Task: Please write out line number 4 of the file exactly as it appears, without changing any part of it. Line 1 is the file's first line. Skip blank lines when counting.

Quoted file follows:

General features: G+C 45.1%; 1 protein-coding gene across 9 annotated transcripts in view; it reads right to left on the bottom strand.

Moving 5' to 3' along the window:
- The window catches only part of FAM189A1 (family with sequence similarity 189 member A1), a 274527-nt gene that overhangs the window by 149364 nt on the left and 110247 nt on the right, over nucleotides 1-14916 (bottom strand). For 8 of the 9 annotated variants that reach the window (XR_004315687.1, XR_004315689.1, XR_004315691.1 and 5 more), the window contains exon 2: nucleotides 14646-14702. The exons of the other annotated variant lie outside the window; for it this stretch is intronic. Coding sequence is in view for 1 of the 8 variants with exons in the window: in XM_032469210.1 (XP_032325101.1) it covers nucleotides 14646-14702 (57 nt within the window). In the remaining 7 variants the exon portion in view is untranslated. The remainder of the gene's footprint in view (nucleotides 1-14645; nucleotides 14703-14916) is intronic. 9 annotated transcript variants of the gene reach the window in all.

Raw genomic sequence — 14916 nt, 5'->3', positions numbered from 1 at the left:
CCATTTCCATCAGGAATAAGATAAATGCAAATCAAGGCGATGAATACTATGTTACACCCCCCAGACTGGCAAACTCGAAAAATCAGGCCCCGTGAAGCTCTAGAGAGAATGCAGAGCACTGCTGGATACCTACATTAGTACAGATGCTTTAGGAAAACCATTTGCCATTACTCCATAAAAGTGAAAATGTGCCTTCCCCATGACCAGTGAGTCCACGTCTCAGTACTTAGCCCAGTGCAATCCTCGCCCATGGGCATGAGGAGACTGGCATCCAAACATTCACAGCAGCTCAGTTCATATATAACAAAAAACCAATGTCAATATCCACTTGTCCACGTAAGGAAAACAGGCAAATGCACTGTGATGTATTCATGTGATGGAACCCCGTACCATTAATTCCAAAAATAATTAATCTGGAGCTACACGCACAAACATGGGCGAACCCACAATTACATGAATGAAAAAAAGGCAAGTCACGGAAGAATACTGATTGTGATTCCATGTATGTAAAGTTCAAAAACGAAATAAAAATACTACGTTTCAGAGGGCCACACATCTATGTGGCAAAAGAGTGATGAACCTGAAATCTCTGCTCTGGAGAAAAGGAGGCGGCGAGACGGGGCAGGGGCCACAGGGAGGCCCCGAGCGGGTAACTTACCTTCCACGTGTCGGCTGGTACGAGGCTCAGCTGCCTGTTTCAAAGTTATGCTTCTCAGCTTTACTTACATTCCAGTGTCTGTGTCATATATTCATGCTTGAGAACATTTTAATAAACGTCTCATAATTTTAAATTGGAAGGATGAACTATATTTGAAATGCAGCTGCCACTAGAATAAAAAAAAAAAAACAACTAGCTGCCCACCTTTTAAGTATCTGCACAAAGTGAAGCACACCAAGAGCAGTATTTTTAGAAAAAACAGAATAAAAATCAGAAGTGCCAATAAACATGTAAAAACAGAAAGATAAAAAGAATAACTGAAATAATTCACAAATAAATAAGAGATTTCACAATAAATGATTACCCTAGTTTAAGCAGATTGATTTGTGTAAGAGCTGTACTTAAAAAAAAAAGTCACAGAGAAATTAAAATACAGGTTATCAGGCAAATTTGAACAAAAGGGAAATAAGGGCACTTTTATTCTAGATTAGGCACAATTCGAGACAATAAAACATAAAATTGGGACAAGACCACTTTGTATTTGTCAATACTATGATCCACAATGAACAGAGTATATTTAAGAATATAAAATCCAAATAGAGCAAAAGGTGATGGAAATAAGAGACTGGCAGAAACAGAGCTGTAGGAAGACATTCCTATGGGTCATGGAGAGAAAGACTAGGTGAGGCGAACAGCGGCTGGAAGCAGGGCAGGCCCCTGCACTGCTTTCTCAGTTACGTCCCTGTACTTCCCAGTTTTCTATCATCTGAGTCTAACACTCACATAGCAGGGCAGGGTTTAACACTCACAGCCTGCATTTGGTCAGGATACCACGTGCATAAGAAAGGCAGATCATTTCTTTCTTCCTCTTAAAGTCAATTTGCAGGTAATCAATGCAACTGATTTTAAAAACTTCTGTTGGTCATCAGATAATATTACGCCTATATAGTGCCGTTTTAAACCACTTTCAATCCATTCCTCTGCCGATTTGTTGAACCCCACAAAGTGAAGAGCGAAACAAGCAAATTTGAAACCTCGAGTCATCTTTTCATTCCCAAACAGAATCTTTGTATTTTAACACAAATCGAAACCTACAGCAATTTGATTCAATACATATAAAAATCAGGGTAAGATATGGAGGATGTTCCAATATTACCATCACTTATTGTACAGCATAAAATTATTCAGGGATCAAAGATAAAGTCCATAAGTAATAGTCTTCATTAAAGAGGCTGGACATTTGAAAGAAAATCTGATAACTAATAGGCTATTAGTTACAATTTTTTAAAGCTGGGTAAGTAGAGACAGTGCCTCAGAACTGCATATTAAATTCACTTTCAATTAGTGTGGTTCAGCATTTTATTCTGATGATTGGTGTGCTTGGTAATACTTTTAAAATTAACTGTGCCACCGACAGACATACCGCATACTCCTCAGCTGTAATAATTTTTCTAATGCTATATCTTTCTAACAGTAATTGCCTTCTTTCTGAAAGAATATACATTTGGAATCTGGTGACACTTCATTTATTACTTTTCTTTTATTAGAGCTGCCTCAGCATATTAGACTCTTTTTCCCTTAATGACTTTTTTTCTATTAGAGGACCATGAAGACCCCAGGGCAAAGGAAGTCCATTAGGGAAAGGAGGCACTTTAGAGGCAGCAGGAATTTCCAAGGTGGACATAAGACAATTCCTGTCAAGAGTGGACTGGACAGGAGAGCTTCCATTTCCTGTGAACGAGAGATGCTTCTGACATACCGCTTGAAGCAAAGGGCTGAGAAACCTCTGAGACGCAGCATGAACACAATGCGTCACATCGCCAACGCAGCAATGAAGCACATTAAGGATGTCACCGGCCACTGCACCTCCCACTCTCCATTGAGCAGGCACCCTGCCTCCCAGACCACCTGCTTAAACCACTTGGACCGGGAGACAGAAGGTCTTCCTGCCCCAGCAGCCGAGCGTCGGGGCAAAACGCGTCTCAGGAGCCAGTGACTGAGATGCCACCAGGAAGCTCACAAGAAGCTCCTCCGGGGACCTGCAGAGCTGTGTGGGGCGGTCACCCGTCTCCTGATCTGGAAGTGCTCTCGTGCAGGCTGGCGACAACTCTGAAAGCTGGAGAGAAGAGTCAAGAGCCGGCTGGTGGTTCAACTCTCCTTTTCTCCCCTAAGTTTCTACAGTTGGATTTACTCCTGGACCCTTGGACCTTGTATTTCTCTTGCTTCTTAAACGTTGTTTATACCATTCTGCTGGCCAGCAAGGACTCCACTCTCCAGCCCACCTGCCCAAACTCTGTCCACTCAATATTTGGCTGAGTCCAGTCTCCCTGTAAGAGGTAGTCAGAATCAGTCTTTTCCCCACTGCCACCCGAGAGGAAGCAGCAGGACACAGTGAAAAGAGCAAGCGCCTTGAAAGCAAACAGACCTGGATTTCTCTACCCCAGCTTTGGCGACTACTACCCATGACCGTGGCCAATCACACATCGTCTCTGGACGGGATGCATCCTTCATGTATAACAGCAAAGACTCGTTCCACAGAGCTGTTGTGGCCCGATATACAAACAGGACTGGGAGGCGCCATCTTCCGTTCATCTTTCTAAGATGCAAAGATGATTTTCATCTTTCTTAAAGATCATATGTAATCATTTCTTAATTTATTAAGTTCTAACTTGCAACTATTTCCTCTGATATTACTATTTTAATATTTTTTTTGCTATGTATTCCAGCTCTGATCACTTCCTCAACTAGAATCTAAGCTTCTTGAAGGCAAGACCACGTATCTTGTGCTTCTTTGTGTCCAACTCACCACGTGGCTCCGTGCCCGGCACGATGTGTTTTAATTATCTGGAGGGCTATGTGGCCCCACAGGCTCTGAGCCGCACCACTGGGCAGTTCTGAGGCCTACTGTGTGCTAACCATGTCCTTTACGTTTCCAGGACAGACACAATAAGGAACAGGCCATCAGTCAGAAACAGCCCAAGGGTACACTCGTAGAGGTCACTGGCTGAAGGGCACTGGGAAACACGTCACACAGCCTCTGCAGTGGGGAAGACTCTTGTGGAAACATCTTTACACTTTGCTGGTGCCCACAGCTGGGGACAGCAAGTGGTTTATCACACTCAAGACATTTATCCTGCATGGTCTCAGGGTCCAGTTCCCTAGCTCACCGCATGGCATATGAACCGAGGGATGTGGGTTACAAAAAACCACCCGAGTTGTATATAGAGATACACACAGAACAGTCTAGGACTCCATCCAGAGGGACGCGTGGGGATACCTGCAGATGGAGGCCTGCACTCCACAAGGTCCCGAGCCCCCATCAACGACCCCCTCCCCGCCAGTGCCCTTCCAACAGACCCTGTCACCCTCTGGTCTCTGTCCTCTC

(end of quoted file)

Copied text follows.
Raw genomic sequence — 14916 nt, 5'->3', positions numbered from 1 at the left: